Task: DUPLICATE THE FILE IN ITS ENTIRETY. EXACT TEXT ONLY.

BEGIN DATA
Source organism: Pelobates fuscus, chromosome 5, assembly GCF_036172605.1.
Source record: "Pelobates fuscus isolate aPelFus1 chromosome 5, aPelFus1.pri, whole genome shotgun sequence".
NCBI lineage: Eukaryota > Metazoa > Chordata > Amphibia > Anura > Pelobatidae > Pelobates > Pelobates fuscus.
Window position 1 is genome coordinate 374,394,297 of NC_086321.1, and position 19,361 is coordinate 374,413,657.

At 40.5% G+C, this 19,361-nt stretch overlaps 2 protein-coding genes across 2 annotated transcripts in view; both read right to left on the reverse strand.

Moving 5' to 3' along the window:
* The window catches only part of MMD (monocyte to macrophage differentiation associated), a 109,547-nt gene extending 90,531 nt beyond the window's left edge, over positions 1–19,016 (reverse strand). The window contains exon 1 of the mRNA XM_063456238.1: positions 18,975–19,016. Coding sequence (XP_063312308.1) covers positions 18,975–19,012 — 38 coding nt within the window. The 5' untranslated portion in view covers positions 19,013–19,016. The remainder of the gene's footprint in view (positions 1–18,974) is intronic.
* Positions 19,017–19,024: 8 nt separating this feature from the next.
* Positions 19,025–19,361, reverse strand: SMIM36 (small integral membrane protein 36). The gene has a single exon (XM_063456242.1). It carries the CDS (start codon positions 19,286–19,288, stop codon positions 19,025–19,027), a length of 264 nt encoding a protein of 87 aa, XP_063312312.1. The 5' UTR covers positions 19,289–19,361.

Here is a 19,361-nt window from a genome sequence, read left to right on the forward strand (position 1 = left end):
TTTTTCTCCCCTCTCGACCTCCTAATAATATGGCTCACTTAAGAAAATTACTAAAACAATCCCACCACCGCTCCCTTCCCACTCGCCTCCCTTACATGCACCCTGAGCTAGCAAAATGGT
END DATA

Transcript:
Source organism: Pelobates fuscus, chromosome 5, assembly GCF_036172605.1.
Source record: "Pelobates fuscus isolate aPelFus1 chromosome 5, aPelFus1.pri, whole genome shotgun sequence".
NCBI lineage: Eukaryota > Metazoa > Chordata > Amphibia > Anura > Pelobatidae > Pelobates > Pelobates fuscus.
Window position 1 is genome coordinate 374,394,297 of NC_086321.1, and position 19,361 is coordinate 374,413,657.

At 40.5% G+C, this 19,361-nt stretch overlaps 2 protein-coding genes across 2 annotated transcripts in view; both read right to left on the reverse strand.

Moving 5' to 3' along the window:
* The window catches only part of MMD (monocyte to macrophage differentiation associated), a 109,547-nt gene extending 90,531 nt beyond the window's left edge, over positions 1–19,016 (reverse strand). The window contains exon 1 of the mRNA XM_063456238.1: positions 18,975–19,016. Coding sequence (XP_063312308.1) covers positions 18,975–19,012 — 38 coding nt within the window. The 5' untranslated portion in view covers positions 19,013–19,016. The remainder of the gene's footprint in view (positions 1–18,974) is intronic.
* Positions 19,017–19,024: 8 nt separating this feature from the next.
* Positions 19,025–19,361, reverse strand: SMIM36 (small integral membrane protein 36). The gene has a single exon (XM_063456242.1). It carries the CDS (start codon positions 19,286–19,288, stop codon positions 19,025–19,027), a length of 264 nt encoding a protein of 87 aa, XP_063312312.1. The 5' UTR covers positions 19,289–19,361.

Here is a 19,361-nt window from a genome sequence, read left to right on the forward strand (position 1 = left end):
TTTTTCTCCCCTCTCGACCTCCTAATAATATGGCTCACTTAAGAAAATTACTAAAACAATCCCACCACCGCTCCCTTCCCACTCGCCTCCCTTACATGCACCCTGAGCTAGCAAAATGGT